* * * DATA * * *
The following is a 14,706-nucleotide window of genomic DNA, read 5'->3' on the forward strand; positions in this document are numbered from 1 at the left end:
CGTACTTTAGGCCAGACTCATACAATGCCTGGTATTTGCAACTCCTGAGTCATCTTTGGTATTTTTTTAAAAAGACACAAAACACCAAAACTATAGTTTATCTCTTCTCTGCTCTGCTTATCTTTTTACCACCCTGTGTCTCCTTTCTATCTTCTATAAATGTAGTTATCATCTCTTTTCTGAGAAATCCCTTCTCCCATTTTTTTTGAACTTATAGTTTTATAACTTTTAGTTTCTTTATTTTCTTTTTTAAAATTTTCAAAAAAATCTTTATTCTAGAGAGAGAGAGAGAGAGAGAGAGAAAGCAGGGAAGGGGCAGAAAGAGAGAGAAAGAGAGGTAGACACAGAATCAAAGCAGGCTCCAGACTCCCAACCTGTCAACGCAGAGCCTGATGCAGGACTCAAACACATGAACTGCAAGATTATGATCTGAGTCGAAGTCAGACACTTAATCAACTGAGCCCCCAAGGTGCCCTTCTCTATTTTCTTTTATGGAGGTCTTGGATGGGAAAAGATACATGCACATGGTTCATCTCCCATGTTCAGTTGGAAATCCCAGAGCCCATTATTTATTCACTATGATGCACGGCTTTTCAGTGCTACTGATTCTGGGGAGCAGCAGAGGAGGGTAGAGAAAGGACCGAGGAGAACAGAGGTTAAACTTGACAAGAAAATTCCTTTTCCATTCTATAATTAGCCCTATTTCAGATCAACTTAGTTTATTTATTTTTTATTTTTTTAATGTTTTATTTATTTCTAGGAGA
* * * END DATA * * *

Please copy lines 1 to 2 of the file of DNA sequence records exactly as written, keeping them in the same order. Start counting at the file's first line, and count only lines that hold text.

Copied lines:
The following is a 14,706-nucleotide window of genomic DNA, read 5'->3' on the forward strand; positions in this document are numbered from 1 at the left end:
CGTACTTTAGGCCAGACTCATACAATGCCTGGTATTTGCAACTCCTGAGTCATCTTTGGTATTTTTTTAAAAAGACACAAAACACCAAAACTATAGTTTATCTCTTCTCTGCTCTGCTTATCTTTTTACCACCCTGTGTCTCCTTTCTATCTTCTATAAATGTAGTTATCATCTCTTTTCTGAGAAATCCCTTCTCCCATTTTTTTTGAACTTATAGTTTTATAACTTTTAGTTTCTTTATTTTCTTTTTTAAAATTTTCAAAAAAATCTTTATTCTAGAGAGAGAGAGAGAGAGAGAGAGAAAGCAGGGAAGGGGCAGAAAGAGAGAGAAAGAGAGGTAGACACAGAATCAAAGCAGGCTCCAGACTCCCAACCTGTCAACGCAGAGCCTGATGCAGGACTCAAACACATGAACTGCAAGATTATGATCTGAGTCGAAGTCAGACACTTAATCAACTGAGCCCCCAAGGTGCCCTTCTCTATTTTCTTTTATGGAGGTCTTGGATGGGAAAAGATACATGCACATGGTTCATCTCCCATGTTCAGTTGGAAATCCCAGAGCCCATTATTTATTCACTATGATGCACGGCTTTTCAGTGCTACTGATTCTGGGGAGCAGCAGAGGAGGGTAGAGAAAGGACCGAGGAGAACAGAGGTTAAACTTGACAAGAAAATTCCTTTTCCATTCTATAATTAGCCCTATTTCAGATCAACTTAGTTTATTTATTTTTTATTTTTTTAATGTTTTATTTATTTCTAGGAGA